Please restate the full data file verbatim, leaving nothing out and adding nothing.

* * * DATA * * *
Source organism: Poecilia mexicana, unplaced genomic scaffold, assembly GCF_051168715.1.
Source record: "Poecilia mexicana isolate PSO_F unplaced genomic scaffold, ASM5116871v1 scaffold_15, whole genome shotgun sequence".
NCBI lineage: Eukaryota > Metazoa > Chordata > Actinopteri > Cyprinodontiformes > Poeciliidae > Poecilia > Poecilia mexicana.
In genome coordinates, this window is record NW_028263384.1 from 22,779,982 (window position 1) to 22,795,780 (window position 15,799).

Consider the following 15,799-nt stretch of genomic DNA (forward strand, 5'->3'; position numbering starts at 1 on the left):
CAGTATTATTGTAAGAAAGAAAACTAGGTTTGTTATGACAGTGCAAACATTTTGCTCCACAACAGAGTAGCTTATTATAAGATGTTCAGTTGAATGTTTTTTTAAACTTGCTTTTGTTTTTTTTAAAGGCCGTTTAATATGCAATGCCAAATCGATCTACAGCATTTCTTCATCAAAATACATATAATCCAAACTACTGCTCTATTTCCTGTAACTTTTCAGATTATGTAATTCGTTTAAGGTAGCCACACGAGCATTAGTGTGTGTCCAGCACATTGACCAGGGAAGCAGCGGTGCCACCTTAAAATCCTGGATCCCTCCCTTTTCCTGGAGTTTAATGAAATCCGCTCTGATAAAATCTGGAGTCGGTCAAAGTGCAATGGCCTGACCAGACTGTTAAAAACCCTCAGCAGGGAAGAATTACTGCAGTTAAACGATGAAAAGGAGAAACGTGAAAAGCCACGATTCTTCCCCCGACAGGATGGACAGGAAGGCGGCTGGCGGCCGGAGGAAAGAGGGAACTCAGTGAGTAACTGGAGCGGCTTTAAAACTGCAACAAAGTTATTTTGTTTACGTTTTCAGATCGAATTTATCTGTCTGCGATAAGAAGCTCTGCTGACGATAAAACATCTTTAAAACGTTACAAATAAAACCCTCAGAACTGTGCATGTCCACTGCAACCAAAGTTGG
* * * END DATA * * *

Source organism: Poecilia mexicana, unplaced genomic scaffold, assembly GCF_051168715.1.
Source record: "Poecilia mexicana isolate PSO_F unplaced genomic scaffold, ASM5116871v1 scaffold_15, whole genome shotgun sequence".
NCBI lineage: Eukaryota > Metazoa > Chordata > Actinopteri > Cyprinodontiformes > Poeciliidae > Poecilia > Poecilia mexicana.
In genome coordinates, this window is record NW_028263384.1 from 22,779,982 (window position 1) to 22,795,780 (window position 15,799).

Consider the following 15,799-nt stretch of genomic DNA (forward strand, 5'->3'; position numbering starts at 1 on the left):
CAGTATTATTGTAAGAAAGAAAACTAGGTTTGTTATGACAGTGCAAACATTTTGCTCCACAACAGAGTAGCTTATTATAAGATGTTCAGTTGAATGTTTTTTTAAACTTGCTTTTGTTTTTTTTAAAGGCCGTTTAATATGCAATGCCAAATCGATCTACAGCATTTCTTCATCAAAATACATATAATCCAAACTACTGCTCTATTTCCTGTAACTTTTCAGATTATGTAATTCGTTTAAGGTAGCCACACGAGCATTAGTGTGTGTCCAGCACATTGACCAGGGAAGCAGCGGTGCCACCTTAAAATCCTGGATCCCTCCCTTTTCCTGGAGTTTAATGAAATCCGCTCTGATAAAATCTGGAGTCGGTCAAAGTGCAATGGCCTGACCAGACTGTTAAAAACCCTCAGCAGGGAAGAATTACTGCAGTTAAACGATGAAAAGGAGAAACGTGAAAAGCCACGATTCTTCCCCCGACAGGATGGACAGGAAGGCGGCTGGCGGCCGGAGGAAAGAGGGAACTCAGTGAGTAACTGGAGCGGCTTTAAAACTGCAACAAAGTTATTTTGTTTACGTTTTCAGATCGAATTTATCTGTCTGCGATAAGAAGCTCTGCTGACGATAAAACATCTTTAAAACGTTACAAATAAAACCCTCAGAACTGTGCATGTCCACTGCAACCAAAGTTGG